Racing on the Bay presents a stern challenge for teams 

click to enlarge Building blocks: Crews work on getting the facilities ready for this week’s America’s Cup World Series, which kicks off with racing on Wednesday and runs through Sunday. - MIKE KOOZMIN/SPECIAL TO THE S.F. EXAMINER
  • mike koozmin/special to the s.f. examiner
  • Building blocks: Crews work on getting the facilities ready for this week’s America’s Cup World Series, which kicks off with racing on Wednesday and runs through Sunday.

 

 

 

After more than a year and a half of planning, politics and lawsuits, San Francisco will have its first chance to see 

After more than a year and a half of planning, politics and lawsuits, San Francisco will have its first chance to see

the world’s premier sailors as the America’s Cup World Series makes its first appearance in The City starting Wednesday.

 

Though the new facilities being built specifically for the event’s first appearance will not be done in time for the preliminary races, and the teams will not be using the same boats they’ll use in the big race in 2013, participants are already excited to face a new challenge sailing on San Francisco Bay.

"I think it’s hard to beat a venue for sailing, you don’t get much better than San Francisco," said Jimmy Spithill, skipper for the defending champion Oracle Team USA. "You’ve got some iconic landmarks with Alcatraz, the Golden Gate Bridge. But the best part is that it’s a very challenging place to sail. There’s a lot of wind, a lot of current and there’s a lot going on out there, so as an athlete, you’re really pushed and challenged."

America’s Cup Regatta Director Iain Murray said the choppy waters have already provided some challenges for the teams.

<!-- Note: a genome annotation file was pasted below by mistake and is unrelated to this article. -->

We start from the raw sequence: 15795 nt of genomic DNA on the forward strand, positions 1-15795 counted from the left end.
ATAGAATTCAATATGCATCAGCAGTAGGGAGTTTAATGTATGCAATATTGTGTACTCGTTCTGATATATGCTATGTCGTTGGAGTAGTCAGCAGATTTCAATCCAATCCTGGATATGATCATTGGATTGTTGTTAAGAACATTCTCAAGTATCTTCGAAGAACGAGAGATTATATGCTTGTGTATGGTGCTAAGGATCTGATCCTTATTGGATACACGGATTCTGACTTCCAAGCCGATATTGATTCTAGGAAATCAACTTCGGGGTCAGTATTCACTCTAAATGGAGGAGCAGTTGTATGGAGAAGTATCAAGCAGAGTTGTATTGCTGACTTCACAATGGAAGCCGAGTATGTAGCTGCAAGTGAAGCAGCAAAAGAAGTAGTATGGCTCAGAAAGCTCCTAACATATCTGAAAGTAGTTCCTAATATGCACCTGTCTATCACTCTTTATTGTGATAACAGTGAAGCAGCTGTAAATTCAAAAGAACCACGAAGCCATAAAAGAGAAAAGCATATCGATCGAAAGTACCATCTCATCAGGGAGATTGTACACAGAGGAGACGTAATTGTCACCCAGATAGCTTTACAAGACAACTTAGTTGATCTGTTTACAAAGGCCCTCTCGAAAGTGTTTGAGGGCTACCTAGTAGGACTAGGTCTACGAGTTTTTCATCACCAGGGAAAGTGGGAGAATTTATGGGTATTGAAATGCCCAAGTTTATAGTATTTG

"The race course will certainly be more intense than we’ve seen before," he said. "And the consistent strong winds and current-driven chop will keep the competitors on their toes. We’ve already seen a few capsizes in training, but we know everyone will be on their game when the starting gun fires."

This week’s races will be "a combination of practice and championship racing" according to the event’s official website,
www.americascup.com.

The 161-year-old event — named for the vessel that won the first race, off the south coast of England — has been run in San Diego three times in the late 1980s and early ’90s, but this is its first trip north. The site is chosen by the winner of each event, usually with a three- to four-year gap between races.

Emirates Team New Zealand, which won the America’s Cup in 1995 and 2000, will look to upset Oracle, and Spithill said that history may be Emirates’ biggest asset.

"I think Team New Zealand will be very strong," he said. "They have over a decade of experience of being a team together. Even longer for some of them. There’s no shortcut to spending that amount of time together as a group."

The races will run in between Alcatraz and the Golden Gate Bridge, and spectators can watch from a variety of locations along The City’s northern waterfront, including the home base of Marina Green.

The top five teams from the preliminary rounds will have the day off Wednesday as the other six teams compete in head-to-head matchups, needing two wins to advance.

 

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